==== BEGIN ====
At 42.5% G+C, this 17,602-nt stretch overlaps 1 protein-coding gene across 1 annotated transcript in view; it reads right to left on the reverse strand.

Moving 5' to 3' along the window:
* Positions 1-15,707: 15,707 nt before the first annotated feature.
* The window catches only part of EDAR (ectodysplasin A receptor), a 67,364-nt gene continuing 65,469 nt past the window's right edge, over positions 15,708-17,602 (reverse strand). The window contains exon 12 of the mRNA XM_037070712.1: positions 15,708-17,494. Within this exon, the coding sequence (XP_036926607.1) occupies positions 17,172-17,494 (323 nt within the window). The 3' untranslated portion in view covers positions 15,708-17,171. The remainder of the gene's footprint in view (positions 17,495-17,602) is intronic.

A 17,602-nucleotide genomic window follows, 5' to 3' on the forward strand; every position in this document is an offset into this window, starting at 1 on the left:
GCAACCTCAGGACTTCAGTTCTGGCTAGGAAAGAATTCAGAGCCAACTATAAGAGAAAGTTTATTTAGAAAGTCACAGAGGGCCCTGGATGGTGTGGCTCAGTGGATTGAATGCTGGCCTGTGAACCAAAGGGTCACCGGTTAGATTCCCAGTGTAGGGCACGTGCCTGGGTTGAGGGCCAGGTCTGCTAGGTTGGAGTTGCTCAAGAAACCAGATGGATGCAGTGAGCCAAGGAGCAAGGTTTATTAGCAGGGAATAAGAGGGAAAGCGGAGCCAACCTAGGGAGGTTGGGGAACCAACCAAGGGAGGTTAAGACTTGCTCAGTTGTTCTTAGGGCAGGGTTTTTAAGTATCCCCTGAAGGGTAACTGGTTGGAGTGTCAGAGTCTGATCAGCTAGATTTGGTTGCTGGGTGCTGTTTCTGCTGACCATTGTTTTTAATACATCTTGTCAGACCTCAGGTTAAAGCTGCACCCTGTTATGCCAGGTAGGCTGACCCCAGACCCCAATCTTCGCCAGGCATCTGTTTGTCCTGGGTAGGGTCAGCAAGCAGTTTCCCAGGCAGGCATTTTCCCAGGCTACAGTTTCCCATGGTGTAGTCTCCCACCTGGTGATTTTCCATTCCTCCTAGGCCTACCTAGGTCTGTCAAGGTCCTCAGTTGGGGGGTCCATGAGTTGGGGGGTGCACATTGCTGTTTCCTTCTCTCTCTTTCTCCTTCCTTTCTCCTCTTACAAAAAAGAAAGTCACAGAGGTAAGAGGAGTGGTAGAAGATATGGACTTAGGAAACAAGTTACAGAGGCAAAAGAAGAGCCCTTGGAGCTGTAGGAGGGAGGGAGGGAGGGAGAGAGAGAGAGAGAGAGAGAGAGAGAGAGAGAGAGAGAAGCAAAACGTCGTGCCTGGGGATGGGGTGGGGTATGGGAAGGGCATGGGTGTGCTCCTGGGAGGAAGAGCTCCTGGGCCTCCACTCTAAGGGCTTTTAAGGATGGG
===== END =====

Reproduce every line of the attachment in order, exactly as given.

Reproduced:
At 42.5% G+C, this 17,602-nt stretch overlaps 1 protein-coding gene across 1 annotated transcript in view; it reads right to left on the reverse strand.

Moving 5' to 3' along the window:
* Positions 1-15,707: 15,707 nt before the first annotated feature.
* The window catches only part of EDAR (ectodysplasin A receptor), a 67,364-nt gene continuing 65,469 nt past the window's right edge, over positions 15,708-17,602 (reverse strand). The window contains exon 12 of the mRNA XM_037070712.1: positions 15,708-17,494. Within this exon, the coding sequence (XP_036926607.1) occupies positions 17,172-17,494 (323 nt within the window). The 3' untranslated portion in view covers positions 15,708-17,171. The remainder of the gene's footprint in view (positions 17,495-17,602) is intronic.

A 17,602-nucleotide genomic window follows, 5' to 3' on the forward strand; every position in this document is an offset into this window, starting at 1 on the left:
GCAACCTCAGGACTTCAGTTCTGGCTAGGAAAGAATTCAGAGCCAACTATAAGAGAAAGTTTATTTAGAAAGTCACAGAGGGCCCTGGATGGTGTGGCTCAGTGGATTGAATGCTGGCCTGTGAACCAAAGGGTCACCGGTTAGATTCCCAGTGTAGGGCACGTGCCTGGGTTGAGGGCCAGGTCTGCTAGGTTGGAGTTGCTCAAGAAACCAGATGGATGCAGTGAGCCAAGGAGCAAGGTTTATTAGCAGGGAATAAGAGGGAAAGCGGAGCCAACCTAGGGAGGTTGGGGAACCAACCAAGGGAGGTTAAGACTTGCTCAGTTGTTCTTAGGGCAGGGTTTTTAAGTATCCCCTGAAGGGTAACTGGTTGGAGTGTCAGAGTCTGATCAGCTAGATTTGGTTGCTGGGTGCTGTTTCTGCTGACCATTGTTTTTAATACATCTTGTCAGACCTCAGGTTAAAGCTGCACCCTGTTATGCCAGGTAGGCTGACCCCAGACCCCAATCTTCGCCAGGCATCTGTTTGTCCTGGGTAGGGTCAGCAAGCAGTTTCCCAGGCAGGCATTTTCCCAGGCTACAGTTTCCCATGGTGTAGTCTCCCACCTGGTGATTTTCCATTCCTCCTAGGCCTACCTAGGTCTGTCAAGGTCCTCAGTTGGGGGGTCCATGAGTTGGGGGGTGCACATTGCTGTTTCCTTCTCTCTCTTTCTCCTTCCTTTCTCCTCTTACAAAAAAGAAAGTCACAGAGGTAAGAGGAGTGGTAGAAGATATGGACTTAGGAAACAAGTTACAGAGGCAAAAGAAGAGCCCTTGGAGCTGTAGGAGGGAGGGAGGGAGGGAGAGAGAGAGAGAGAGAGAGAGAGAGAGAGAGAGAGAGAAGCAAAACGTCGTGCCTGGGGATGGGGTGGGGTATGGGAAGGGCATGGGTGTGCTCCTGGGAGGAAGAGCTCCTGGGCCTCCACTCTAAGGGCTTTTAAGGATGGG